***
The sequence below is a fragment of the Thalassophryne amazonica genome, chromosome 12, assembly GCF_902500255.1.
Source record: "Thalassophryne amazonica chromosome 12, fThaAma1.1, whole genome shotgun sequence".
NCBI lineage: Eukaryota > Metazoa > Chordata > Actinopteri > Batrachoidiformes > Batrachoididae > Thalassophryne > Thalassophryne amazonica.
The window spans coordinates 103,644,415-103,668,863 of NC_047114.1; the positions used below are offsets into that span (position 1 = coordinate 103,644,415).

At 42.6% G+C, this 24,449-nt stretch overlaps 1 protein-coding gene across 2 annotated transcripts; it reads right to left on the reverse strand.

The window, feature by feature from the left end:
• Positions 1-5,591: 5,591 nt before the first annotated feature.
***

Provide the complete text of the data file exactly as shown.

The sequence below is a fragment of the Thalassophryne amazonica genome, chromosome 12, assembly GCF_902500255.1.
Source record: "Thalassophryne amazonica chromosome 12, fThaAma1.1, whole genome shotgun sequence".
NCBI lineage: Eukaryota > Metazoa > Chordata > Actinopteri > Batrachoidiformes > Batrachoididae > Thalassophryne > Thalassophryne amazonica.
The window spans coordinates 103,644,415-103,668,863 of NC_047114.1; the positions used below are offsets into that span (position 1 = coordinate 103,644,415).

At 42.6% G+C, this 24,449-nt stretch overlaps 1 protein-coding gene across 2 annotated transcripts; it reads right to left on the reverse strand.

The window, feature by feature from the left end:
• Positions 1-5,591: 5,591 nt before the first annotated feature.